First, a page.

Study reveals potentially drug-induced assembly and replication process of SARS-Cov-2
Of all the proteins in the SARS-CoV-2 virus (the pathogen that causes COVID-19), the spike protein is the one that receives the most attention. This attention is well deserved – the spike protein is essential for latching onto cells and infecting a host, and the three FDA-approved COVID-19 vaccines focus on the spike protein. While the initial invasion of a virus into a host is certainly an important step in the viral life cycle, once inside the cell, the virus must replicate in order to survive. And that’s where the core protein, or N protein, comes in.
The N protein is the most abundant protein in the SARS-CoV-2 virus. Its job is to pack the viral genome into structures called ribonucleoprotein particles, which are then loaded into nascent virions that are released from an infected cell to wreak havoc in surrounding cells. Due to its essential role in viral assembly and replication, the N protein is a promising immunological target for anti-COVID-19 strategies.
With the inevitable increase in SARS-CoV-2 variants, multi-pronged strategies that can prevent disease or limit the severity of COVID-19 are vital. The N protein is an essential player in viral assembly, but the exact way in which this protein packages the SARS-CoV-2 genome is not known. If we could better understand this process, we could identify targets that would stop viral replication, offering an additional approach for COVID-19 vaccines or treatments. “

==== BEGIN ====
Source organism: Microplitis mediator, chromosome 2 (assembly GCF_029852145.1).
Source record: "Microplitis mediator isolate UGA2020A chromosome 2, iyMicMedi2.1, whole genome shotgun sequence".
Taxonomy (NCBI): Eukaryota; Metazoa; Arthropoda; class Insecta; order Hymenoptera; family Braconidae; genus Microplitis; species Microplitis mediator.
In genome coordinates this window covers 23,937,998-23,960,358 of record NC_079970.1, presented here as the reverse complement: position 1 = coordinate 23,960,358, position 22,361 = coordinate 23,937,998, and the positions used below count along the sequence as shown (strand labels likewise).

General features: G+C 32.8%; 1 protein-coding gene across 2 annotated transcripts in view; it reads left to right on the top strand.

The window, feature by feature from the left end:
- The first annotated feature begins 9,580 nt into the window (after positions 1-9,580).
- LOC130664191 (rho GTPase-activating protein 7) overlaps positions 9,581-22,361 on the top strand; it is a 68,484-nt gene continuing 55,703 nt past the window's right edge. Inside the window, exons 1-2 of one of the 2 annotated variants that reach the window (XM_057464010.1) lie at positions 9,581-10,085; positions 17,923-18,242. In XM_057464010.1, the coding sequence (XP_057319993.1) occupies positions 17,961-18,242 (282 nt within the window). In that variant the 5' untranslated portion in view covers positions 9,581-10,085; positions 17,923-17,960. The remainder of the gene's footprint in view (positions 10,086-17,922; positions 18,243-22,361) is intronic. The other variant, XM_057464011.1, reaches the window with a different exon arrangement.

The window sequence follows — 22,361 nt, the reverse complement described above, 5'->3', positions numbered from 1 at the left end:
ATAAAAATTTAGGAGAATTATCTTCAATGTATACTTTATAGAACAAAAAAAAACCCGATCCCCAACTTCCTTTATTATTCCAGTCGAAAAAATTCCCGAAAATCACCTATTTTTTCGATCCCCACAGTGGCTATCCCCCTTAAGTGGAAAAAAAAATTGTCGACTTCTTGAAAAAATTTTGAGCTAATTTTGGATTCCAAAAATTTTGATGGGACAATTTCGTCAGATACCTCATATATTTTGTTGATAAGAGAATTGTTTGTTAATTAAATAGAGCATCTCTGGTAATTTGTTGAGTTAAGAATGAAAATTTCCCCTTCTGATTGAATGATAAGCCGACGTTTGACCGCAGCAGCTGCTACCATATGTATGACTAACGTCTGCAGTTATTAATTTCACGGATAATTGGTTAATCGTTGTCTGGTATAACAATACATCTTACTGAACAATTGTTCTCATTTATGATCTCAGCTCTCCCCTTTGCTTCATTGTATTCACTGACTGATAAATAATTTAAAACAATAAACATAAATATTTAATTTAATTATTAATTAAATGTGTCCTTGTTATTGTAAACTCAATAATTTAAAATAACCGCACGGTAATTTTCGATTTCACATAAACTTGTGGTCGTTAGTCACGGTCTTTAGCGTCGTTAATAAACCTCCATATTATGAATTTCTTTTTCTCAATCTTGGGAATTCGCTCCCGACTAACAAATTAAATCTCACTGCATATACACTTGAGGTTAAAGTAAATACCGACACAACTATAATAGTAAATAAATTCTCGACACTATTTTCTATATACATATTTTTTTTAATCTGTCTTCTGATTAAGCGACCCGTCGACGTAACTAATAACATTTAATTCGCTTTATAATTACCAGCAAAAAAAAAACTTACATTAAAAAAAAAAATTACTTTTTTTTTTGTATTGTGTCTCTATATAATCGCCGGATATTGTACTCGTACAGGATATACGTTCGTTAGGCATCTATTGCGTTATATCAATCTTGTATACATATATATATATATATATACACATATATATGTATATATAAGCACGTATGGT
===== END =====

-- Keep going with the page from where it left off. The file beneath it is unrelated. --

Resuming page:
Peter Schuck, Ph.D., Researcher in the Dynamics of Macromolecular Assembly Section, National Institute of Biomedical Imaging and Bioengineering
Schuck’s research, recently published in iScience, studies how the N protein interacts with oligonucleotides – short stretches of DNA and RNA – to demystify how the viral genome is packaged. Using biophysical methods, Schuck and his colleagues found that when the N protein interacts with nucleotides of sufficient length, it assumes a shape that promotes interactions with other proteins.
Additionally, when the N protein binds to multiple copies of itself and to long stretches of oligonucleotides, it can condense into highly concentrated droplets which are believed to eventually allow the formation of ribonucleoprotein particles. Targeting interactions between the N protein and its binding partners could be a viable way to inhibit viral replication of SARS-CoV-2, Schuck said.
“Our study is just one small piece of the puzzle posed by the SARS-CoV-2 viral life cycle,” said Schuck. “We now have some additional clues as to how the N protein initiates the assembly of ribonucleoprotein particles, an important – and potentially drug – part of viral replication.”
National Institute of Biomedical Imaging and Bioengineering